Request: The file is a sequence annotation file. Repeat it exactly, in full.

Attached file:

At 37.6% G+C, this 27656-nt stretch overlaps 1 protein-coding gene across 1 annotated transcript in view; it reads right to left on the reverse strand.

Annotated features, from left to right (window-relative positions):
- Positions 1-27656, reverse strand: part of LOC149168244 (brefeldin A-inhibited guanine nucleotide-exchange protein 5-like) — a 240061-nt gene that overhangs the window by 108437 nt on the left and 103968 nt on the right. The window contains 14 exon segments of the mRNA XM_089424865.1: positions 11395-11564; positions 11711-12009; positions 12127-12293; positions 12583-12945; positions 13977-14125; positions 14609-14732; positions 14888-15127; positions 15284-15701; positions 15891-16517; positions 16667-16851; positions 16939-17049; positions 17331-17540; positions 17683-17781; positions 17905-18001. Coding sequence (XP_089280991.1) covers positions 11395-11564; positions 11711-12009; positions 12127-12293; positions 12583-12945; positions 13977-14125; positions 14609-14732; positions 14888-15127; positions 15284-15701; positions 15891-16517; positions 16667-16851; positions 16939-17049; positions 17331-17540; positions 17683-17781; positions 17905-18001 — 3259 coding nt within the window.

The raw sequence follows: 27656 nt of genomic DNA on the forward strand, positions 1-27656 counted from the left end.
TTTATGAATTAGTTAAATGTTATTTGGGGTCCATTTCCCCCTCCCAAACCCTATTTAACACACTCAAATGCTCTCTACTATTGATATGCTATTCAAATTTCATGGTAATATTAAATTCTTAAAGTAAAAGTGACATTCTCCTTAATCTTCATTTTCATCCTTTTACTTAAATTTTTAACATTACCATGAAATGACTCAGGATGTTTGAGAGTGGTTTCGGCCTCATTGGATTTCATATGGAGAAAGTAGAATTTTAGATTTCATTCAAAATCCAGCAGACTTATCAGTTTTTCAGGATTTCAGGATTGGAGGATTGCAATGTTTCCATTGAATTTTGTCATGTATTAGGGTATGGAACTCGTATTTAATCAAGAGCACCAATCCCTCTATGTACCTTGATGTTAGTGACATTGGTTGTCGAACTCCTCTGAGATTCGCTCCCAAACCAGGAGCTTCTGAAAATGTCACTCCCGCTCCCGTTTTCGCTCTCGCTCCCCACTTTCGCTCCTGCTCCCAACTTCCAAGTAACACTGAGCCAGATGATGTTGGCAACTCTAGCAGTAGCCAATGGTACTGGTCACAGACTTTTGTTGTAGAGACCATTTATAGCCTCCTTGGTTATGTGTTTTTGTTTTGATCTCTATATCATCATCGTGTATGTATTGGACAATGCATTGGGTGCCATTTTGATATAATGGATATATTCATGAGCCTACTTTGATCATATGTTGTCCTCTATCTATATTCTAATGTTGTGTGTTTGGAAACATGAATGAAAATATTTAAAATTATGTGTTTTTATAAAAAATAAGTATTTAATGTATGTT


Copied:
At 37.6% G+C, this 27656-nt stretch overlaps 1 protein-coding gene across 1 annotated transcript in view; it reads right to left on the reverse strand.

Annotated features, from left to right (window-relative positions):
- Positions 1-27656, reverse strand: part of LOC149168244 (brefeldin A-inhibited guanine nucleotide-exchange protein 5-like) — a 240061-nt gene that overhangs the window by 108437 nt on the left and 103968 nt on the right. The window contains 14 exon segments of the mRNA XM_089424865.1: positions 11395-11564; positions 11711-12009; positions 12127-12293; positions 12583-12945; positions 13977-14125; positions 14609-14732; positions 14888-15127; positions 15284-15701; positions 15891-16517; positions 16667-16851; positions 16939-17049; positions 17331-17540; positions 17683-17781; positions 17905-18001. Coding sequence (XP_089280991.1) covers positions 11395-11564; positions 11711-12009; positions 12127-12293; positions 12583-12945; positions 13977-14125; positions 14609-14732; positions 14888-15127; positions 15284-15701; positions 15891-16517; positions 16667-16851; positions 16939-17049; positions 17331-17540; positions 17683-17781; positions 17905-18001 — 3259 coding nt within the window.

The raw sequence follows: 27656 nt of genomic DNA on the forward strand, positions 1-27656 counted from the left end.
TTTATGAATTAGTTAAATGTTATTTGGGGTCCATTTCCCCCTCCCAAACCCTATTTAACACACTCAAATGCTCTCTACTATTGATATGCTATTCAAATTTCATGGTAATATTAAATTCTTAAAGTAAAAGTGACATTCTCCTTAATCTTCATTTTCATCCTTTTACTTAAATTTTTAACATTACCATGAAATGACTCAGGATGTTTGAGAGTGGTTTCGGCCTCATTGGATTTCATATGGAGAAAGTAGAATTTTAGATTTCATTCAAAATCCAGCAGACTTATCAGTTTTTCAGGATTTCAGGATTGGAGGATTGCAATGTTTCCATTGAATTTTGTCATGTATTAGGGTATGGAACTCGTATTTAATCAAGAGCACCAATCCCTCTATGTACCTTGATGTTAGTGACATTGGTTGTCGAACTCCTCTGAGATTCGCTCCCAAACCAGGAGCTTCTGAAAATGTCACTCCCGCTCCCGTTTTCGCTCTCGCTCCCCACTTTCGCTCCTGCTCCCAACTTCCAAGTAACACTGAGCCAGATGATGTTGGCAACTCTAGCAGTAGCCAATGGTACTGGTCACAGACTTTTGTTGTAGAGACCATTTATAGCCTCCTTGGTTATGTGTTTTTGTTTTGATCTCTATATCATCATCGTGTATGTATTGGACAATGCATTGGGTGCCATTTTGATATAATGGATATATTCATGAGCCTACTTTGATCATATGTTGTCCTCTATCTATATTCTAATGTTGTGTGTTTGGAAACATGAATGAAAATATTTAAAATTATGTGTTTTTATAAAAAATAAGTATTTAATGTATGTT